top of page

What is a Credit Score and how do I improve it?

Updated: Jun 11, 2021

Firstly what is a credit score?

Your credit score is a number between 0 and 1200. The data to obtain this score is sourced from a variety of different financial providers, recording your habits, and behaviors to determine your risk factor. The higher the number, the lower risk you are in the eyes of a potential credit provider. The lower the number, the higher the risk and the the less likely you will be able to secure credit. A score of 800 or more is considered to be fairly good, whereas 700 or 600 and below, you may start to find it hard to obtain finance.

Your score is determined by a number of factors:

  • Your repayment history - have you been meeting your commitments on time? Your credit report keeps a 2 year history or your repayments, so 1 missed payment on a credit card can negatively impact your score for up to 2 years.

  • Applications you've made for credit - how many times you have applied for finance in the last 5 years . Around 8 enquiries is ok but any more starts to have a negative impact. Shopping around for finance is a huge mistake people make as they don't realise that every credit provider will mark their file as an enquiry, negatively impacting their score.

  • Types of Applications - personal finance such as home loans and personal loans are considered ok. Credit cards, revolving lines of credit and pay-day loans such as Zip pay and Zip money have a negative impact on your score.

  • Unpaid debts or defaults - this is usually where your debt has gone to an external debt reconciliation company like Dunn and Bradstreet or Baycorp. Defaults have a negative impact and will stay on your file for 5-7 years. If you have Unpaid defaults it is unlikely that you will be able to secure finance from any mainstream lender. If you are able to secure finance with a default on your file, you will most likely be charged a higher interest rate or a risk fee.

  • Adverse information like court writs and judgements - information obtained from third parties including bankruptcy. These will seriously impact your score and can be difficult to remove. Even if you have been discharged from bankruptcy, you are still required to disclose the details around the insolvency for every finance application you make thereafter.

  • Credit limits - how much you have applied for and have you applied for an increase on the existing limit?

  • Personal information - name, address, phone number and employment history/ stability.

  • The age of your credit report - often young applicants with minimal debt and a new file will have a low score simply because there is not enough information to determine risk.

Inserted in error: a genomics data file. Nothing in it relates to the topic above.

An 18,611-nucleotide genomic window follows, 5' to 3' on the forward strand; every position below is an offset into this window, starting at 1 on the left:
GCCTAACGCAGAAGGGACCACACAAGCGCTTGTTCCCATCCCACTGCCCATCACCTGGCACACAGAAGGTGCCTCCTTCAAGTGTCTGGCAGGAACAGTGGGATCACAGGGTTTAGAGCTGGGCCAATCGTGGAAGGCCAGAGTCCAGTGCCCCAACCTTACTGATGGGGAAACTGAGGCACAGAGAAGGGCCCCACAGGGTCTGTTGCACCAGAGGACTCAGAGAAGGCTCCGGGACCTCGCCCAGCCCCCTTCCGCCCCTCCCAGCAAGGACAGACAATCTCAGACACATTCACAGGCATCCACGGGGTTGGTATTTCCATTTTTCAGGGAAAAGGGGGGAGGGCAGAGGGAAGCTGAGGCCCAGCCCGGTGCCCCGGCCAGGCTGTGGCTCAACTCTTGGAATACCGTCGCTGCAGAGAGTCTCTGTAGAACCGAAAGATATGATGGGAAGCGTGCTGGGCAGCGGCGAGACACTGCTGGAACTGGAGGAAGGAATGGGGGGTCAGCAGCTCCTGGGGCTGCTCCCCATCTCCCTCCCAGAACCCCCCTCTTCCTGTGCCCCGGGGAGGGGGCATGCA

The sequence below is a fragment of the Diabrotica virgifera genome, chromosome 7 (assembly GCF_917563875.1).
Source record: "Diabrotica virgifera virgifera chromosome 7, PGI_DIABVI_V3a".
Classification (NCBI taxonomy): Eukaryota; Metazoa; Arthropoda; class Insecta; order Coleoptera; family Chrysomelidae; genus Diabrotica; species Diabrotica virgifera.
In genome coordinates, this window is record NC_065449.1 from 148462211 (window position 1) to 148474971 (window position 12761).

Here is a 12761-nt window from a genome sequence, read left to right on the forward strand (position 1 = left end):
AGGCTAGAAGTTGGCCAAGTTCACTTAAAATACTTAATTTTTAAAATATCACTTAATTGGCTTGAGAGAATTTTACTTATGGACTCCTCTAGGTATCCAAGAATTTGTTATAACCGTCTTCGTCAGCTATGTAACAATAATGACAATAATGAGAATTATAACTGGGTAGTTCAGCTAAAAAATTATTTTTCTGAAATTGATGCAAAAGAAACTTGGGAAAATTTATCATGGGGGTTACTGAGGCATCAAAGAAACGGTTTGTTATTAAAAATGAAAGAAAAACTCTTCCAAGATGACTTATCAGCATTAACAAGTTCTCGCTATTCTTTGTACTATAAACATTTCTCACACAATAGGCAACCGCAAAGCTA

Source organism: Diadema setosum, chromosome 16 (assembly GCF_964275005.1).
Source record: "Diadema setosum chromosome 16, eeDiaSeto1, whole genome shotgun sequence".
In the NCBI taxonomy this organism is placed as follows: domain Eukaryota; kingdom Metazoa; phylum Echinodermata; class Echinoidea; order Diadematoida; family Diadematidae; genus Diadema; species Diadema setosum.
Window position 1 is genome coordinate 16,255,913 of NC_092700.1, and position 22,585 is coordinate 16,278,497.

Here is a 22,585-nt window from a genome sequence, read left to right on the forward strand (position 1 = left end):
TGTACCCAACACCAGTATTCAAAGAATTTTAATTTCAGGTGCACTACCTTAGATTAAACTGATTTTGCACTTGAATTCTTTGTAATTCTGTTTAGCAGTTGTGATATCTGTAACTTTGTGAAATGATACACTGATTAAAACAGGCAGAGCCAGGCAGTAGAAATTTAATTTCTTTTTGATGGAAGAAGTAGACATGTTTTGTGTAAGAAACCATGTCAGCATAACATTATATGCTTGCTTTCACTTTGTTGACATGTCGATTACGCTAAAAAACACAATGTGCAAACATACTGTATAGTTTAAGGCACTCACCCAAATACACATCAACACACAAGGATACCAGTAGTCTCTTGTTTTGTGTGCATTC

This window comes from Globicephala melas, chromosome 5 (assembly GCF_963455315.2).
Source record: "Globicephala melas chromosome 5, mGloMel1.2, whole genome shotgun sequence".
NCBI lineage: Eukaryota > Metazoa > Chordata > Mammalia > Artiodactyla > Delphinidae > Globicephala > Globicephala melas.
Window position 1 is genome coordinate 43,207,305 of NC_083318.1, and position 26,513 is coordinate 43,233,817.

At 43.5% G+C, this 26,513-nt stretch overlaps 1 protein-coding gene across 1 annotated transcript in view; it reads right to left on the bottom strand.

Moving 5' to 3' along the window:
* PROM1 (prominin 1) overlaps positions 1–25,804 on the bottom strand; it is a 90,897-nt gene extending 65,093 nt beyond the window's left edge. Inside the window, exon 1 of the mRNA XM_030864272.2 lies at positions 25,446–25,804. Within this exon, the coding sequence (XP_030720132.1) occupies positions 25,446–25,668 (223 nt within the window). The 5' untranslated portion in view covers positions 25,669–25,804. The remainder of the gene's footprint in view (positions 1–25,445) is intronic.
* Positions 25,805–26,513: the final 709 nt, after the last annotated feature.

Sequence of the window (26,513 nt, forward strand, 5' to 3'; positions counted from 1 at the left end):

How long does information stay on your credit file?

Two years

  • Repayment history information

Five years

  • Any credit enquiry

  • Overdue accounts listed as a payment default

  • Overdue accounts listed as clear-outs

  • Writs and summons

  • Court judgments

Seven years

  • Serious credit infringements

Although it may be tempting you stick you head in the sand regarding your file, the best thing to do is apply for a report, read through it thoroughly, and look at ways to improve your score.

Here are some recommendations to increasing your Credit Score:

  • Set up a budget first and foremost so that you know exactly what your monthly outgoings are.

  • Set up direct debits for all of your accounts and make sure they are debited at least 3-4 days before the payment is due to allow for weekends and public holidays.

  • Keep your bills account separate from your spending account to ensure there is always enough funds in the account for the direct debit. This will help you to avoid missed payments at late fees.

  • Close any old accounts, unused revolving lines of credit, credit cards as well as Zippay and Zipmoney. Keeping these open will impact you score.

  • In fact, avoid Zippay, Zipmoney and Afterpay altogether. These are viewed as payday loans i.e. can't afford to wait until you get paid so need to obtain short term finance. These types of facilities have a negative impact on your score so try to save up for purchases instead.

  • Don't shop around for finance. See a Mortgage Broker who can work out the best option for you and submit your application to one lender. If it is a car or a personal loan you are after the same rule applies, see a broker to shop around for you without marking your file.

  • If you move house, let your financiers know what your new address is. Saying you didn't hear from the lender is not a valid reason not to pay a bill.

  • If you can't make your repayments, enter into a financial hardship agreement with your lender before you fall behind. This will not affect your credit score if you are upfront about it and don't wait until things get out of hand.

If you would like us to run your credit report and book in a complimentary credit check appointment please get in touch, otherwise order your report HERE

For more information about your credit score, click on the LINK

136 views0 comments

Recent Posts

See All
bottom of page